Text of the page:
trailer at farmer's market in calhoun county

Farmers Markets of Calhoun County Are Back in Season

Article By Abby Parks

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Spring is upon us, ushering in all kinds of new life. It’s time to get outdoors, dress your flower gardens, and partake of nature’s bounty. Farmers Markets are the perfect places to do just that. They offer shoppers the opportunity to buy fresh, homegrown produce, natural products, and a wide variety of plants to enhance yards. They are also great places to pick up handmade products produced by the finest local artisans and crafters. Let’s take a look at the best markets local to Calhoun County.

Farmers Market of Jacksonville

The Farmers Market of Jacksonville has already kicked off its season as of Saturday, April 1st. This fun, down-to-earth market that has helped grow activity on Public Square in the heart of downtown Jacksonville has moved locations this year. Its new home is the Public Safety Complex located at 911 Public Safety Dr. SW in Jacksonville (tucked behind the city’s Walmart complex). Hours of operation are 7 am – 12 pm every Saturday, rain or shine (unless the weather forecast calls for severe weather). It will have a long season, wrapping up the last Saturday in October, with a possible Christmas Market to follow up in December, shared the market’s manager Carol Miller.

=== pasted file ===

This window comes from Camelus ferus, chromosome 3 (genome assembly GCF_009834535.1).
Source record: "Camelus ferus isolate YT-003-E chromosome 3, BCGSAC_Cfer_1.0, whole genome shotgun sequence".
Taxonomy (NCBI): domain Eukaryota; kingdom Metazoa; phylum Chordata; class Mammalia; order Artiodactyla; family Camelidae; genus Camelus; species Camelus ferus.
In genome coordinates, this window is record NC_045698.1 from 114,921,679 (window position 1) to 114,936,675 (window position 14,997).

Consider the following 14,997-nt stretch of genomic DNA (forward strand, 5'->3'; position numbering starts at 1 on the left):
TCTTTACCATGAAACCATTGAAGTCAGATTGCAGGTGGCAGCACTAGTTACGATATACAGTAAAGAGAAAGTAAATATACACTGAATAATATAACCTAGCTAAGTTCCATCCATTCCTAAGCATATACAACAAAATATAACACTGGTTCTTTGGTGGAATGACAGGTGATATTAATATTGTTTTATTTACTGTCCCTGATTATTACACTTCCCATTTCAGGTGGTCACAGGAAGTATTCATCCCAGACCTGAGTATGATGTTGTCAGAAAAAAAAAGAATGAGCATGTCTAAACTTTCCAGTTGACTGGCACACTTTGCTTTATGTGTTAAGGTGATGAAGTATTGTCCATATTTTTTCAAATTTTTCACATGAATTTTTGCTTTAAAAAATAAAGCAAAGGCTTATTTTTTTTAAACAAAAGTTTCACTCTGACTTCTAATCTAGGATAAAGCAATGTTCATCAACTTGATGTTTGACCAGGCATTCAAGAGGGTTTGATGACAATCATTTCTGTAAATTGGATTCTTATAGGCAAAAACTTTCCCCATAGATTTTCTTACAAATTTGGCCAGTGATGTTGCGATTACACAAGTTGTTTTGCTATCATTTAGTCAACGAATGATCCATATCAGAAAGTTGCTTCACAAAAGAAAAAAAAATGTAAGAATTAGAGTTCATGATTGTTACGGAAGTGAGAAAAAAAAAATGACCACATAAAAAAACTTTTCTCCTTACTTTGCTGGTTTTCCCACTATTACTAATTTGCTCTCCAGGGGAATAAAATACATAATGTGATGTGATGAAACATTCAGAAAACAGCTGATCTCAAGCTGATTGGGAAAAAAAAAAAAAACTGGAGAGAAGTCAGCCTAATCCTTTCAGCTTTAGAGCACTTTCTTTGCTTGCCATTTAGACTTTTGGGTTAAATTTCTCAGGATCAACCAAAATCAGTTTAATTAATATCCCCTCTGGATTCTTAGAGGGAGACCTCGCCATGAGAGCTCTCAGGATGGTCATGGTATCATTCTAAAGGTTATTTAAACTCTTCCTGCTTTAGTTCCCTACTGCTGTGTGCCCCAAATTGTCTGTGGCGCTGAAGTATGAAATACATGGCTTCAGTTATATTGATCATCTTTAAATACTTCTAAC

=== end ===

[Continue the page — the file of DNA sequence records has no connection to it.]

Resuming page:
This farmers market is certified under the State of Alabama authority, which ensures that the produce sold meets high safety standards and regulations. These types of markets are producer-only, meaning all things sold have to either be home-grown or homemade. Vendors share the space on a 70%/30% split, with food producers taking the larger percentage, and 30% being allotted to artisans and crafters to sell wares that they have created 100% themselves. In a season, the Farmers Market of Jacksonville hosts from 25-30 different vendors. It’s a great place for locals to do their food shopping, as well as pick up gifts, health and beauty products, and home decor.

Some of the items you’ll find at this market include fresh, locally-grown fruits and vegetables from carrots, potatoes, tomatoes, peppers and onions, to strawberries, apples, and peaches. Some vendors produce their own jarred and canned foods like culinary vinegar, bbq sauces, jams and jellies, nut butter, and even homemade granola. One can also find farm-fresh eggs, pasture-raised pork and other meats, and homemade frozen pizzas. Freshly baked bread and other baked items are favorites at this market, and it’s a great place to find outdoor nursery flowers and plants to incorporate in yards and planters.